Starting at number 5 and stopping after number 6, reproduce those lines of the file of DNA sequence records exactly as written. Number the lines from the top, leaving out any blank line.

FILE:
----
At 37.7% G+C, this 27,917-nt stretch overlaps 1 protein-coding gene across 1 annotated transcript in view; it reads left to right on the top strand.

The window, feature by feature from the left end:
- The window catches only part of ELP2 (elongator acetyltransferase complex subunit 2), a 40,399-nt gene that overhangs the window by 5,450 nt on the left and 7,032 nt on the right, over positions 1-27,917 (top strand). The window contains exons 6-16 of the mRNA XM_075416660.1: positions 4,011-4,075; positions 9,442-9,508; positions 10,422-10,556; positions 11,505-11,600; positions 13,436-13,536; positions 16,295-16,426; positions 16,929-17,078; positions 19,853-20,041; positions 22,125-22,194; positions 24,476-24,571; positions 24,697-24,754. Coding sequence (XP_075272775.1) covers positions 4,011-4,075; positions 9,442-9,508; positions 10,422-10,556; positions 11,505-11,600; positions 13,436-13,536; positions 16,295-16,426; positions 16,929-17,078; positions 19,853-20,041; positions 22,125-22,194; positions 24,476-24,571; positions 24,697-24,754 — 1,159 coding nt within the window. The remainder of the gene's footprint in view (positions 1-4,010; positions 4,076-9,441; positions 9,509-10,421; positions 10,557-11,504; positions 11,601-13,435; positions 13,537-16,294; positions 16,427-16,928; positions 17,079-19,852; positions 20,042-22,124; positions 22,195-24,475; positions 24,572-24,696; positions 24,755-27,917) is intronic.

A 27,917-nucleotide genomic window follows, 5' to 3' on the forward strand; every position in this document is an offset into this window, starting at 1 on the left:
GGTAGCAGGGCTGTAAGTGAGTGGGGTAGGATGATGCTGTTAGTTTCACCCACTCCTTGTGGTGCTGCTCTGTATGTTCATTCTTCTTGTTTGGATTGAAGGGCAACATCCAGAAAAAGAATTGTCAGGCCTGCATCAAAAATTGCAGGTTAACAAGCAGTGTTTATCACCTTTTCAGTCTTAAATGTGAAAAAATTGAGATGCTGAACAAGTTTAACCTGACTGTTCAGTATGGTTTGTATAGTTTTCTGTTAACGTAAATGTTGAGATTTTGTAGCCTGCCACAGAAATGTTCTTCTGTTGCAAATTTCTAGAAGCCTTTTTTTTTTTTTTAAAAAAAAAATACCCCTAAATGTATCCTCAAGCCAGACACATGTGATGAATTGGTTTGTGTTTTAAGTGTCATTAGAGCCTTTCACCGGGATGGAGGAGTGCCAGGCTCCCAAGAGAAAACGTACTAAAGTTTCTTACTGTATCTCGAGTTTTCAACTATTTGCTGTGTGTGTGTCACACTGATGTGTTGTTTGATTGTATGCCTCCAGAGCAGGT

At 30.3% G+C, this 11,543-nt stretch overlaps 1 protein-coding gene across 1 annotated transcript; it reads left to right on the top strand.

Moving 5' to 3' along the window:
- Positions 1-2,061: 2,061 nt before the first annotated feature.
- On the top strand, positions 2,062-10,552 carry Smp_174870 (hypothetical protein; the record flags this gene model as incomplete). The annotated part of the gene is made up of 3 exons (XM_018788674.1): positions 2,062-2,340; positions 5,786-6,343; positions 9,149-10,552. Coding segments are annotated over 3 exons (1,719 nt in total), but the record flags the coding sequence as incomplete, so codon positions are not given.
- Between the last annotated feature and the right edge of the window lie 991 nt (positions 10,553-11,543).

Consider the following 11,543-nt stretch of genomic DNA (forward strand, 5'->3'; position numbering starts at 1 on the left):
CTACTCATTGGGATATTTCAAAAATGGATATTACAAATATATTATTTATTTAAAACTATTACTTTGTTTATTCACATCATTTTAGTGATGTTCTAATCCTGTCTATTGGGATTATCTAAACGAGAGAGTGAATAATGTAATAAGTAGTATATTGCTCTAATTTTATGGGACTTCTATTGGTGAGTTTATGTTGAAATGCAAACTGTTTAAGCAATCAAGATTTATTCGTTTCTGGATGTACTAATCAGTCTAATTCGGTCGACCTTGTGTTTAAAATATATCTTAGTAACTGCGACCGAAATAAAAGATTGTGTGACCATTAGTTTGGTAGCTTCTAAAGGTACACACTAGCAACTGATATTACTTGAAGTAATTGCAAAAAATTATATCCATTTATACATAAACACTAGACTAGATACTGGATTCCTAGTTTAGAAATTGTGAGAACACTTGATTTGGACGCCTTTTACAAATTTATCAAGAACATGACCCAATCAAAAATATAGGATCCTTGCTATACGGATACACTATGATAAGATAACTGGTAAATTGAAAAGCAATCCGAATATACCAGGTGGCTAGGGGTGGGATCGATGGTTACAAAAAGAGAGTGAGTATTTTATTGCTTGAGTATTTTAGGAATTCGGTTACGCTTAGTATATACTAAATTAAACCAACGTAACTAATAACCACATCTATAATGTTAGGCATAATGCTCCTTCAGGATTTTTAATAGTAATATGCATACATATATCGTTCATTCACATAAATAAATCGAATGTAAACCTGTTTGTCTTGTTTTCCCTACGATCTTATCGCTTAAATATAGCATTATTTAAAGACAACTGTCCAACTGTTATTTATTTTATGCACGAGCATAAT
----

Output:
GGTAGCAGGGCTGTAAGTGAGTGGGGTAGGATGATGCTGTTAGTTTCACCCACTCCTTGTGGTGCTGCTCTGTATGTTCATTCTTCTTGTTTGGATTGAAGGGCAACATCCAGAAAAAGAATTGTCAGGCCTGCATCAAAAATTGCAGGTTAACAAGCAGTGTTTATCACCTTTTCAGTCTTAAATGTGAAAAAATTGAGATGCTGAACAAGTTTAACCTGACTGTTCAGTATGGTTTGTATAGTTTTCTGTTAACGTAAATGTTGAGATTTTGTAGCCTGCCACAGAAATGTTCTTCTGTTGCAAATTTCTAGAAGCCTTTTTTTTTTTTTTAAAAAAAAAATACCCCTAAATGTATCCTCAAGCCAGACACATGTGATGAATTGGTTTGTGTTTTAAGTGTCATTAGAGCCTTTCACCGGGATGGAGGAGTGCCAGGCTCCCAAGAGAAAACGTACTAAAGTTTCTTACTGTATCTCGAGTTTTCAACTATTTGCTGTGTGTGTGTCACACTGATGTGTTGTTTGATTGTATGCCTCCAGAGCAGGT

At 30.3% G+C, this 11,543-nt stretch overlaps 1 protein-coding gene across 1 annotated transcript; it reads left to right on the top strand.